At the end of the day, you’re out of gas.
There’s nothing left in your reserves, not a drop. You’re done, wondering if this is as far as you’ll ever go but somehow open to new suggestions. So read “The Full Tank Life” by Ben Tankard (c.2016, FaithWords / Hachette, $22, 208 pages). It might just rev your engine again.
Imagine this: you’re driving down the highway on your way to somewhere important, when you glance at the gas gauge and oh, boy, it’s almost on “E.” That’s what your life may be like but Ben Tankard says you can boost your inner fuel with his “Full Tank Life” method. Since it’s easy to do, you can start now.
It’s all about D-E-S-T-I-N-Y, he says.
Begin by discovering your Dream. Get personal; this is your dream, not what someone else wants for you. Imagine it. Write it down. See yourself in it, then take steps to be in the right Environment to achieve that dream. Tell yourself every day that you’ll have what you want. Say it aloud and make it positive. That will help train your Subconscious to see your path as a decision, not a choice.
Learn to see Time in a different way. Don’t waste it, of course, but don’t rush to use it, either. Haste, impatience, not prioritizing, and a lack of attention to detail can make time slip out of your fingers faster than you might realize.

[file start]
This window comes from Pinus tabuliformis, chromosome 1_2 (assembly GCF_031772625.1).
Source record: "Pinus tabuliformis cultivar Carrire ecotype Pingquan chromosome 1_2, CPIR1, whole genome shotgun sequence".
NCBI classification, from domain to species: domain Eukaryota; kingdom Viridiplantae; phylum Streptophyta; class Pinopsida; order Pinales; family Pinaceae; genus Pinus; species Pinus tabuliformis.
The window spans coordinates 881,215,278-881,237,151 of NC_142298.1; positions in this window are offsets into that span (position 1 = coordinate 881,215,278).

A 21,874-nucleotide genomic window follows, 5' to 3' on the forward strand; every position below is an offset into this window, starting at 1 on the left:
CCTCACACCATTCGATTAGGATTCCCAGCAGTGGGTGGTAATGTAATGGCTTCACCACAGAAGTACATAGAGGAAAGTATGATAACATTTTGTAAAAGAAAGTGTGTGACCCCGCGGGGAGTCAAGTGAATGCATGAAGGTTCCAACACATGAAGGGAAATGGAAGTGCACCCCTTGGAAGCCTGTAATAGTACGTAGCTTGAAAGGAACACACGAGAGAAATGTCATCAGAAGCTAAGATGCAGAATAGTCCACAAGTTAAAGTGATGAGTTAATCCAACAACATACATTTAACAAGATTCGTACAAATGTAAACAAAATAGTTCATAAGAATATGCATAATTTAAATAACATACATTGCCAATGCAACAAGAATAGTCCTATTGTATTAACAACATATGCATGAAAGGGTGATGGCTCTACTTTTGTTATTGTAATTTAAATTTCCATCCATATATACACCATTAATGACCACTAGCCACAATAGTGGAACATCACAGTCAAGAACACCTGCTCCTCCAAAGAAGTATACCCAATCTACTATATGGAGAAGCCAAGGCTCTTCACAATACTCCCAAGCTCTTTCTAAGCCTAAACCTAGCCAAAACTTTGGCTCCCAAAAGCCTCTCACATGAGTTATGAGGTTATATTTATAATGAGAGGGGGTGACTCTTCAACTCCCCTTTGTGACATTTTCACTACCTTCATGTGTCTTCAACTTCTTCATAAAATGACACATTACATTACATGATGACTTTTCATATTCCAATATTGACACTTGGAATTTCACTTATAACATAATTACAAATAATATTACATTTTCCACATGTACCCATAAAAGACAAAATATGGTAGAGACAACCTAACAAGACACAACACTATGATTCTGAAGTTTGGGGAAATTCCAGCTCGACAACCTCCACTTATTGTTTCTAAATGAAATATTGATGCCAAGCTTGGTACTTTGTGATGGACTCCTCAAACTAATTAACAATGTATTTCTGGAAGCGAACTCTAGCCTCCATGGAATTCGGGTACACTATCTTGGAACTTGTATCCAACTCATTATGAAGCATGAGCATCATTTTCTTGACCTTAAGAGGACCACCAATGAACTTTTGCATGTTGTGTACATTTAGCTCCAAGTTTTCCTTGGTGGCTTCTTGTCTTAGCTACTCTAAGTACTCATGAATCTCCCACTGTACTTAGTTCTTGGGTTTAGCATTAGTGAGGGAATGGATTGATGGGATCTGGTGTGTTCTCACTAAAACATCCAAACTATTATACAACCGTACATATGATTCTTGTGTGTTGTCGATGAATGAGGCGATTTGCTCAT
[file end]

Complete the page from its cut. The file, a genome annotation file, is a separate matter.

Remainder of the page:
Try to keep Inspiration in your life. Find people who can support you, and put yourself in their company as much as possible. Find a mentor, and then be a mentor to someone else. Take advantage of Networks to maintain your outlook and to boost your business and personal life.
Finally, remember the most important part of the Full Tank Life: You! Always be genuine. Do your best with whatever you have at the moment. Work around any roadblock you might find. And above all, don’t listen to naysayers: if your tank is full, you can do this.
As faith-based business-slash-inspirational books go, “The Full Tank Life” is OK. Not sterling, not great, but not horrible, either; just OK.
Author, pastor, and “Renaissance man” Ben Tankard has a good premise here but, though his advice is solid, it’s similar to a lot of other books. He offers personal anecdotes to illustrate his points but those tales often seem to be elevated, which could smack of boasting. There’s a good amount of repetition here, too, and the lengthy Bible teachings sometimes feel like filler.
To the good, however, the information offered is rock-solid. The book is written in an easy step-by-step format (although Tankard says you don’t have to read it that way). And there are helpful worksheets included with each chapter, which allow readers to sort through their thoughts and ideas.
The audience for this book, I think, is in the reader with a totally blank slate, or in the businessperson who’s hit pause for just a minute. If you are neither, though, “The Full Tank Life” may only leave you empty.
The Bookworm is Terri Schlichenmeyer. Email her at email@example.com.